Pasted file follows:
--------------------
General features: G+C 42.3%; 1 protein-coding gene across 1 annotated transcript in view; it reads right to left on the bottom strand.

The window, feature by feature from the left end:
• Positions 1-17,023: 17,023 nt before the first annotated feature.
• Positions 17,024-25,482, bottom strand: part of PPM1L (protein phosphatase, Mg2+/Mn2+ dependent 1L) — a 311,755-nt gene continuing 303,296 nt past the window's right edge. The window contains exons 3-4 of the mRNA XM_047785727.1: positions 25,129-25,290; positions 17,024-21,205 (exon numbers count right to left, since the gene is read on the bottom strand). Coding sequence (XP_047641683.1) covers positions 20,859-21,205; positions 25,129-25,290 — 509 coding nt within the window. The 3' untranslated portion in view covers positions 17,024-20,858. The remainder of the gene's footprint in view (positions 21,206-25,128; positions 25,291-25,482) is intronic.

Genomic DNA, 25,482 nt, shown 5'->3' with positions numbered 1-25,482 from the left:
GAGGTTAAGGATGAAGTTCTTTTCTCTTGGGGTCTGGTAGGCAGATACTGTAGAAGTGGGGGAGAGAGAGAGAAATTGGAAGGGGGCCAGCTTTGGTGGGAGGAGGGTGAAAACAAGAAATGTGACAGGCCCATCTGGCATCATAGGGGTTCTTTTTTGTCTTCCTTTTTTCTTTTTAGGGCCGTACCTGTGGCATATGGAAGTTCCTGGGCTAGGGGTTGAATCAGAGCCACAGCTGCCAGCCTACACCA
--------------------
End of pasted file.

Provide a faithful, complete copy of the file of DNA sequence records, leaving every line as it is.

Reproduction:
General features: G+C 42.3%; 1 protein-coding gene across 1 annotated transcript in view; it reads right to left on the bottom strand.

The window, feature by feature from the left end:
• Positions 1-17,023: 17,023 nt before the first annotated feature.
• Positions 17,024-25,482, bottom strand: part of PPM1L (protein phosphatase, Mg2+/Mn2+ dependent 1L) — a 311,755-nt gene continuing 303,296 nt past the window's right edge. The window contains exons 3-4 of the mRNA XM_047785727.1: positions 25,129-25,290; positions 17,024-21,205 (exon numbers count right to left, since the gene is read on the bottom strand). Coding sequence (XP_047641683.1) covers positions 20,859-21,205; positions 25,129-25,290 — 509 coding nt within the window. The 3' untranslated portion in view covers positions 17,024-20,858. The remainder of the gene's footprint in view (positions 21,206-25,128; positions 25,291-25,482) is intronic.

Genomic DNA, 25,482 nt, shown 5'->3' with positions numbered 1-25,482 from the left:
GAGGTTAAGGATGAAGTTCTTTTCTCTTGGGGTCTGGTAGGCAGATACTGTAGAAGTGGGGGAGAGAGAGAGAAATTGGAAGGGGGCCAGCTTTGGTGGGAGGAGGGTGAAAACAAGAAATGTGACAGGCCCATCTGGCATCATAGGGGTTCTTTTTTGTCTTCCTTTTTTCTTTTTAGGGCCGTACCTGTGGCATATGGAAGTTCCTGGGCTAGGGGTTGAATCAGAGCCACAGCTGCCAGCCTACACCA